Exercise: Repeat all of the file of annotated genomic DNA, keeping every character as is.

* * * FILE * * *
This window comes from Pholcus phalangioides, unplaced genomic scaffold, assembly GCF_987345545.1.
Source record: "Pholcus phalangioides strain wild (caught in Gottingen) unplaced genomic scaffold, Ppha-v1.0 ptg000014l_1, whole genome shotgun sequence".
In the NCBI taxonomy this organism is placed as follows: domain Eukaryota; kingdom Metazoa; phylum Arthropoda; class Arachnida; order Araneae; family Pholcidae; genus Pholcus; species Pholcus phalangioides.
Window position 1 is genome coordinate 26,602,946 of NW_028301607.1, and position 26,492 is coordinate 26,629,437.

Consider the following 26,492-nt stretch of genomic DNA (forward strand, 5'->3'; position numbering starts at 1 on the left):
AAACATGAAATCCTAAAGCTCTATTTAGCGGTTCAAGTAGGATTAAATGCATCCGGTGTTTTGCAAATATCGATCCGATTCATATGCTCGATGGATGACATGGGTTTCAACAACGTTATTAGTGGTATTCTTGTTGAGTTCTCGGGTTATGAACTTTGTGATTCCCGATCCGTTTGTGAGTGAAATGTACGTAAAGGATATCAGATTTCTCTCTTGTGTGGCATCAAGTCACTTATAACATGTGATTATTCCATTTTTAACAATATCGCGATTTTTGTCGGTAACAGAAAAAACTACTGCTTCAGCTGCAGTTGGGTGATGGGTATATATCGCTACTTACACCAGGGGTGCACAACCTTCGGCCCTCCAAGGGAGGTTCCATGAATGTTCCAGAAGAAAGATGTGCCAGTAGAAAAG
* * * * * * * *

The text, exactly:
This window comes from Pholcus phalangioides, unplaced genomic scaffold, assembly GCF_987345545.1.
Source record: "Pholcus phalangioides strain wild (caught in Gottingen) unplaced genomic scaffold, Ppha-v1.0 ptg000014l_1, whole genome shotgun sequence".
In the NCBI taxonomy this organism is placed as follows: domain Eukaryota; kingdom Metazoa; phylum Arthropoda; class Arachnida; order Araneae; family Pholcidae; genus Pholcus; species Pholcus phalangioides.
Window position 1 is genome coordinate 26,602,946 of NW_028301607.1, and position 26,492 is coordinate 26,629,437.

Consider the following 26,492-nt stretch of genomic DNA (forward strand, 5'->3'; position numbering starts at 1 on the left):
AAACATGAAATCCTAAAGCTCTATTTAGCGGTTCAAGTAGGATTAAATGCATCCGGTGTTTTGCAAATATCGATCCGATTCATATGCTCGATGGATGACATGGGTTTCAACAACGTTATTAGTGGTATTCTTGTTGAGTTCTCGGGTTATGAACTTTGTGATTCCCGATCCGTTTGTGAGTGAAATGTACGTAAAGGATATCAGATTTCTCTCTTGTGTGGCATCAAGTCACTTATAACATGTGATTATTCCATTTTTAACAATATCGCGATTTTTGTCGGTAACAGAAAAAACTACTGCTTCAGCTGCAGTTGGGTGATGGGTATATATCGCTACTTACACCAGGGGTGCACAACCTTCGGCCCTCCAAGGGAGGTTCCATGAATGTTCCAGAAGAAAGATGTGCCAGTAGAAAAG